The 1960s and early 70s were his heyday, and during that time he churned out a steady stream of trashy, gory, smutty flicks with amazing titles like Color Me Blood Red (1965), The Gruesome Twosome (1967) and, of course, The Wizard of Gore (1970). The original Blood Feast (1963) was probably his first horror film (I think we can all guess the kinds of film The Adventures of Lucky Pierre and Nature’s Playmates are…), and featured the lashings of bright red blood and cut-price effects that would become his trademark.
Blood Feast 2: All You Can Eat is, I guess, Lewis’ big comeback, his first film in 30 years and it is as if time stood still.
Forget the last few decades of horror, for in a Herschell Gordon Lewis film, continuity is everything.
No matter that better effects are within the low-budget filmmakers price range (as Tom Savini has consistently proven throughout his career), Blood Feast 2 still employs the principle that cheaper is better. So be prepared for the most plastic looking cadavers you’ve ever seen outside of a First Aid course, the reddest blood the world has ever seen, and the flimsiest acting this side of a Dario Argento movie.
But of course, these things are not important for Lewis, and neither should they bother whoever is watching. This is a very specific kind of movie, a very particular kind of world, where cheapness and badness is to be valued and enjoyed, nay, revelled in.
The plot is appropriately minimal, involving possession by an Egyptian deity and the need for human sacrifice, mostly female. This allows the main character to be named Fuad Ramses III, and the rest of the cast to be populated by nymphets called Laci Hundees, Bambi Deere and Trixi Treeter, and a pair of inept detectives aptly christened Dave Loomis and Mike Myers (especially for the horror geeks one can only assume).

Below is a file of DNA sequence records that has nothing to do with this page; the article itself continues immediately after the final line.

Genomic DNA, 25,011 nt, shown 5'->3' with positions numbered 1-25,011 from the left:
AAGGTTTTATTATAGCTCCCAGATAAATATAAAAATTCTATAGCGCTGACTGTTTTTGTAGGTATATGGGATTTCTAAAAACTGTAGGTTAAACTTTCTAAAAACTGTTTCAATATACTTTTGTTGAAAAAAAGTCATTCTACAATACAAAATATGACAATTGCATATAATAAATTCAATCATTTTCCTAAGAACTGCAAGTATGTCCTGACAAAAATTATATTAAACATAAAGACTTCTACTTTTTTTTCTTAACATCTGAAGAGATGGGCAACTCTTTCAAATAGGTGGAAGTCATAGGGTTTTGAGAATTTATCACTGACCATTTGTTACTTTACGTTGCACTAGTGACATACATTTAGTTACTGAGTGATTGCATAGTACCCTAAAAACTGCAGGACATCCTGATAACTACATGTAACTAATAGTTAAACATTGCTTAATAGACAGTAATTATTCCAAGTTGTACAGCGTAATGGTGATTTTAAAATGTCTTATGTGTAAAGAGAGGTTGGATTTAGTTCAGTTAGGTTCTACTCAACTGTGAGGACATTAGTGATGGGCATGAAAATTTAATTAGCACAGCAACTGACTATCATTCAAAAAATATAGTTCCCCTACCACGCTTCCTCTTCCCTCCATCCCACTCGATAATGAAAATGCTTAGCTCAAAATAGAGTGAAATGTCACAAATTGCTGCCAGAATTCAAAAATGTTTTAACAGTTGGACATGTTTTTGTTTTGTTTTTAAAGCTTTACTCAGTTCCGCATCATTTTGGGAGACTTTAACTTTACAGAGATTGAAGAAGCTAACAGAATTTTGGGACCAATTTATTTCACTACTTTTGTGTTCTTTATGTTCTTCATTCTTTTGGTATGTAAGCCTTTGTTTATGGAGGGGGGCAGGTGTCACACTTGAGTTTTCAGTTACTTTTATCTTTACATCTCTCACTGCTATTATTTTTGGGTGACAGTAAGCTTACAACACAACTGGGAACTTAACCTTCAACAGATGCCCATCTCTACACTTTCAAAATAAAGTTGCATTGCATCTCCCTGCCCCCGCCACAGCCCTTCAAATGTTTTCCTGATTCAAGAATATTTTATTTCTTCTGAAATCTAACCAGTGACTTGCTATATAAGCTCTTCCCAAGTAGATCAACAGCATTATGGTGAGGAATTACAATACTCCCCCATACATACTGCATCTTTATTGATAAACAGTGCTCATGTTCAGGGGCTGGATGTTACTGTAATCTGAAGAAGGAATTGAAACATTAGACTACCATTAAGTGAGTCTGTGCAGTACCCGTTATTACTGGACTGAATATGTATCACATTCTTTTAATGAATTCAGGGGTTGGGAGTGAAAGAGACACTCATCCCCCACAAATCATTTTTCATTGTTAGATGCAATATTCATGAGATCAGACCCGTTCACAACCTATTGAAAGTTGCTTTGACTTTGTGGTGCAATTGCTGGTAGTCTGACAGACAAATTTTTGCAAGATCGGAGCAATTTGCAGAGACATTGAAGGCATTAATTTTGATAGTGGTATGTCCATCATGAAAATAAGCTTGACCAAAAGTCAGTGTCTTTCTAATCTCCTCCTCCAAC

Hilarious? Well, that depends on your point of view. Clearly acolytes of the Lewis Oeuvre will be overjoyed with another helping of his bloody tastelessness, as will anyone with a penchant for the very cheapest of thrills (and plenty of tits mixed in with their horror).
The film is endorsed, if you can call it that, by John Waters’ presence as a massively inappropriate and possibly paedophilic priest. Which I have to say was a major high point for me, since he was about the only person capable of being even slightly convincing.
The ‘Pope of Trash’ aside, the film offered few pleasures for me except for the comedic turn of John McConnell as Dave Loomis, the always eating detective and his ludicrous partner, played by Mark McLachlan, who probably has a sideline in appearing as a Tom Cruise lookalike, because he’s clearly not making much money as an actor (funny though he is).
For Lewis fans: